For the sixth year, devotees of Italian cinema are awaiting the Cinema Italia festival, which begins around the country on April 4.
Sixteen films will be screened at cinematheques all over Israel: Jerusalem, Tel Aviv, Haifa, Rosh Pina, Holon, Herzliya and Sderot.
As in previous years, Cinema Italia is divided into two sections: Contemporary Cinema and Classic Cinema. This year, the Classic section of the festival pays a tribute to one of the greatest world actresses and the symbol of Italian cinema, Anna Magnani. We will see her in real: Campo de ‘fiori, directed by Mario Bonnard (1943); Vulcano by William Dieterle (1950); Bellissima by Luchino Visconti (1951); Laughter of Joy by Mario Monicelli (1960) and Mamma Roma directed by Pier Paolo Pasolini (1962). For the younger audience, those movies will be an opportunity to learn the pearls of the Italian cinematography that influenced decades of cinema, not only in Italy.
“For those who saw them many years ago, it is a chance to watch them again, often in better technically digitalized versions,” says Ronny Fellus, one of two (next to Dan Angelo Muggia) artistic directors of the Cinema Italia. “Those movies, even if they were seen once, never get old.”
Besides movies with Anna Magnani, Cinema Italia decided to dedicate the special screening to Bernardo Bertolucci, one of the most representative and internationally known Italian directors, who passed away in November last year.
“We will show his film The Conformist (1970), based on the novel of the same name by Alberto Moravia,” says Fellus.
In the Contemporary section of the festival, the public will see the 10 best productions of 2018, including two very important documentaries: 1938 Diversi, written and directed by Giorgio Treves on the occasion of the 80th anniversary of the proclamation of the racial laws in Italy.
“Not in Germany, in Italy,” underlines Fellus, “laws of segregating and discriminating Jews. A very shameful chapter of Italian history.” The sea of our history, written and directed by Giovanna Gagliardo, is about Italians and Jews in Libya. “But during this year’s festival, there will be all the genres,” promises Fellus, “we will show also thrillers, movies about love and adolescent conflicts, dramas, sport and comedies.”
Fellus, who is also the founder and the director of the Italian comedy festival in Israel, “Finita La Comedia” (which runs September to November each year), finds his mission to show also modern comedy movies to the Israeli audience. In his opinion, Israelis love Italian comedies, but the popularity stopped in the 1970s and until last few years, Israelis did not realize that new, contemporary Italian comedies are still produced and that some of them are very successful.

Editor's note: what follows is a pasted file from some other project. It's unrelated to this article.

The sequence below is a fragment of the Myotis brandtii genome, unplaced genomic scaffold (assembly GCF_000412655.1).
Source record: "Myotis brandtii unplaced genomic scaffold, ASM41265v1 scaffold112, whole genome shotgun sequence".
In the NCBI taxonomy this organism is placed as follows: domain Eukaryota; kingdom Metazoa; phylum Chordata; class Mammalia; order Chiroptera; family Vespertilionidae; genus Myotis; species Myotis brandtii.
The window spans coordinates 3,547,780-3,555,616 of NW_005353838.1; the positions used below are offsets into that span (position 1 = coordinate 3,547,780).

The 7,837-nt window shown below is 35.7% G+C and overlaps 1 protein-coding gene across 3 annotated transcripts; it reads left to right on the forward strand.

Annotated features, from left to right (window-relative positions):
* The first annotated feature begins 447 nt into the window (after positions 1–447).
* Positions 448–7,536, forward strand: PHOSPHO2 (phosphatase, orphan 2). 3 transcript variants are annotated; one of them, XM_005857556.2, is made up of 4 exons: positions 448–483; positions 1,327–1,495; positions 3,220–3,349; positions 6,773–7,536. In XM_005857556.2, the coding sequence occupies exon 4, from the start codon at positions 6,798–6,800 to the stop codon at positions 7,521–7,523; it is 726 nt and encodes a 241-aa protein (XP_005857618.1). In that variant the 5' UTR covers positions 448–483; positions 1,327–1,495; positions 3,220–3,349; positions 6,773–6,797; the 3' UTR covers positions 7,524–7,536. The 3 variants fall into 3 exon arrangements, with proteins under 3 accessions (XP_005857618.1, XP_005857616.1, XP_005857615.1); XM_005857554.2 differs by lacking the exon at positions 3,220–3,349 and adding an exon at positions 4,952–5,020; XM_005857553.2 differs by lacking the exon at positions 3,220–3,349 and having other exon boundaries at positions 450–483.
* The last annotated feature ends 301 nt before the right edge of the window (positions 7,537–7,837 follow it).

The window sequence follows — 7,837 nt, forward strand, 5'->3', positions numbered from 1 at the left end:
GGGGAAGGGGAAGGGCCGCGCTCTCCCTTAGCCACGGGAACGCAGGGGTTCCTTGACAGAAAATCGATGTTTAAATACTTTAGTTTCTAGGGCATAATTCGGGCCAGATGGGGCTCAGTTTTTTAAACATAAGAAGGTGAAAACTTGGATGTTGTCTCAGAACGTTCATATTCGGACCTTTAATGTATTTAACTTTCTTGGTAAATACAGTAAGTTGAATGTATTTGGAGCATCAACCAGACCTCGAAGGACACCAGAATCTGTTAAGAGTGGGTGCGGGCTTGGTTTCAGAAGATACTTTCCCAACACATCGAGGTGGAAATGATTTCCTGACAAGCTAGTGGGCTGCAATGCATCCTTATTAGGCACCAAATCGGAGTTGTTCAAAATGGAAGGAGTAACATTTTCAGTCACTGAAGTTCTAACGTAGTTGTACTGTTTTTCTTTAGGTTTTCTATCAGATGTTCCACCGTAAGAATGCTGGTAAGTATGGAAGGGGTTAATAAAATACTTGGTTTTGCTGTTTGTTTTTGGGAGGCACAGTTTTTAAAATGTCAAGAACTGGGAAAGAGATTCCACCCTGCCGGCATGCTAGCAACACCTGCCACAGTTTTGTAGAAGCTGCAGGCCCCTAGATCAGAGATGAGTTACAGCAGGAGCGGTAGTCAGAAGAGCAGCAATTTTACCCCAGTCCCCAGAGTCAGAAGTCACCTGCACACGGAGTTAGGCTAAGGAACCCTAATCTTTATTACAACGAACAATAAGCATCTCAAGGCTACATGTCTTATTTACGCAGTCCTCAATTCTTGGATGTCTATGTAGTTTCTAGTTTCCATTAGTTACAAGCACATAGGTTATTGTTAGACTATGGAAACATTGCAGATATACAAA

“A great example of it is the film Perfect Strangers (2016) by Paolo Genovese, it was in cinema theaters for over a year in many countries,” he says. The director Genovese came to the Cinema Italia festival last year as a guest, promoting his next film The Place.
The public attendees of the festival are mostly Israeli born but the festival plays also a very important role to the Italian community here. Valeria Blatt, an olah hadasha from Padua (Padova), Italy, told me: “Israel is my home now, but my Italian roots are a very important part of me, too. This festival makes me feel at home – in a double way.”
As during any festival, an important part for the audience is also the Q&A section following the screenings. This year, the public will have a chance to meet, among others, Margherita Ferri the director of The Ice Rift, actor of La terra dell’abbastanza Matteo Olivetti, the producer of 1938–Diversi Carolina Levi and Stefano Mordini, who was guest of the festival two years ago and who fell in love with Tel Aviv. His newest thriller, Il testimone invisibile, will open the festival this year.
Fellus, who was already was doing the Israeli Film Festival in Rome for few years, came up with the idea of an Italian movie festival in Israel in 2013, during Doc Aviv in Tel Aviv. He was choosing films for his festival in Italy when he saw an advertisement of the Irish film festival in Israel. And it was an instant reaction: “Something is missing! With all the respect to Irish cinematography, or Polish, French or African, Italian films deserved a festival in Israel.”
Not waiting too long, he reached out to the Italian Embassy and to his partner in crime, Dan Angelo Muggia, co-director of the Israeli Film Festival in Italy and presently of the Cinema Italia in Israel. In cooperation with the Italian Cultural Institutes of Tel Aviv and Haifa and Filmitalia-Cinecittà Luce, the cinematheques, Fellus and Muggia have created Cinema Italia – a festival that became a great success from its first edition.https://www.jer-cin.org.il/en/lobby/cinema-italia-2019
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